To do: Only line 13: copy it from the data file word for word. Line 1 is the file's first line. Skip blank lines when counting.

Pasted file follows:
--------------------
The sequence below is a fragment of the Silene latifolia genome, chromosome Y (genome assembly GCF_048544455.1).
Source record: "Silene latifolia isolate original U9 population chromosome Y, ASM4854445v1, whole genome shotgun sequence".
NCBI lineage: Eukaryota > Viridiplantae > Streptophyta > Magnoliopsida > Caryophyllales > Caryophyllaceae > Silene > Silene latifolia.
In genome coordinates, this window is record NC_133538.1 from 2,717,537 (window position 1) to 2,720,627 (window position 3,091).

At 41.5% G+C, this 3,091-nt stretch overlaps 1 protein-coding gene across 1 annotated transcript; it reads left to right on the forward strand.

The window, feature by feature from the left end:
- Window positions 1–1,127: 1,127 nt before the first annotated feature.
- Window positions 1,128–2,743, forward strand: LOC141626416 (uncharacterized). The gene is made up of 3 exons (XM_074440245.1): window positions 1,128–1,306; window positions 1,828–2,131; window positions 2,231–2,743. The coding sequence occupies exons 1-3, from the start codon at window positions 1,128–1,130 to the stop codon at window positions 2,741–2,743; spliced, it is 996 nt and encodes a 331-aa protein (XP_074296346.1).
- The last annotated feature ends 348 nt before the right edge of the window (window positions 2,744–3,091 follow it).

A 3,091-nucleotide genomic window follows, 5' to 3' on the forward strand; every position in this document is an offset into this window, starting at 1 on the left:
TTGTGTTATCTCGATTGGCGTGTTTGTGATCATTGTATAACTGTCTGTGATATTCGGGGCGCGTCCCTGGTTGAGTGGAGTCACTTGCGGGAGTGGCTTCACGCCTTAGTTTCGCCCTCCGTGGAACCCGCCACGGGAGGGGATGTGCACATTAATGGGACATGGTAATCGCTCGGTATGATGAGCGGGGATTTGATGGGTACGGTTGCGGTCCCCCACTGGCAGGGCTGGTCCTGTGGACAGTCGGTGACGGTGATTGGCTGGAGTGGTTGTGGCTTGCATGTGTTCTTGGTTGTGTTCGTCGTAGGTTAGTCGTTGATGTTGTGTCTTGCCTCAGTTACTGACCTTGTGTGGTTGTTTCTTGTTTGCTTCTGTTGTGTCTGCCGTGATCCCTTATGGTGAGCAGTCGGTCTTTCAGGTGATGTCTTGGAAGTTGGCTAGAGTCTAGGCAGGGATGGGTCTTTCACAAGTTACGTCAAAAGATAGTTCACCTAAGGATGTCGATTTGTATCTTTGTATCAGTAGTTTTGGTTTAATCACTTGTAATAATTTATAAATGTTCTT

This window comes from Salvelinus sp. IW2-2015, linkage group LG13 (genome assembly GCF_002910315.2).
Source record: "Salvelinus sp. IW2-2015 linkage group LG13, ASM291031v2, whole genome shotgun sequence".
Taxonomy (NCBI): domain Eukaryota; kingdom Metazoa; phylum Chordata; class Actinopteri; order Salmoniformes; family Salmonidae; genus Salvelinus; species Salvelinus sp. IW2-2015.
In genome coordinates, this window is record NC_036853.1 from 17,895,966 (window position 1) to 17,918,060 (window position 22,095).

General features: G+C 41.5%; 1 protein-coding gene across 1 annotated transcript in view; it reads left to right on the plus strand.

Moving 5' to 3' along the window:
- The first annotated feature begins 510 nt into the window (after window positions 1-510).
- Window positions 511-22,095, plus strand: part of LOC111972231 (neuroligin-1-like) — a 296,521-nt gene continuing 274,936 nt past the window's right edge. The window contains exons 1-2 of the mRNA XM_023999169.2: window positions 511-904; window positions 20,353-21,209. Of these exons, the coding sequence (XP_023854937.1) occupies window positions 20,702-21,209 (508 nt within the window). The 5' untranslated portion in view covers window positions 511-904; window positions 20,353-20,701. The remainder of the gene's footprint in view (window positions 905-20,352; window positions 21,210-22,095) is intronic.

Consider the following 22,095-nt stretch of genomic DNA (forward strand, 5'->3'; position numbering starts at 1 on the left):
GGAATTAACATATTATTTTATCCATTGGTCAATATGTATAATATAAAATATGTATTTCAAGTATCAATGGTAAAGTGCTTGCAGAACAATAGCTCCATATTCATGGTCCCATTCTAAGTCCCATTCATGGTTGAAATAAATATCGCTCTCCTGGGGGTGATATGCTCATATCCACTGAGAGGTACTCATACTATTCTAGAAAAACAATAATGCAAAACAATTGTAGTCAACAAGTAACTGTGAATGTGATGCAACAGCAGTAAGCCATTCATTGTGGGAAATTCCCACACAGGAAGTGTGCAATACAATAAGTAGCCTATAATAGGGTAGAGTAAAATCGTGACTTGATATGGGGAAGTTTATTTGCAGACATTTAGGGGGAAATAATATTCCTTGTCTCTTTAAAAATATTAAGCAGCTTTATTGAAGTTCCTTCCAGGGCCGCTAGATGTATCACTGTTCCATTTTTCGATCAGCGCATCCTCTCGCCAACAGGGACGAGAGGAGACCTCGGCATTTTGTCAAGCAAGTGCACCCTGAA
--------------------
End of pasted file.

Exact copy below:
Source record: "Salvelinus sp. IW2-2015 linkage group LG13, ASM291031v2, whole genome shotgun sequence".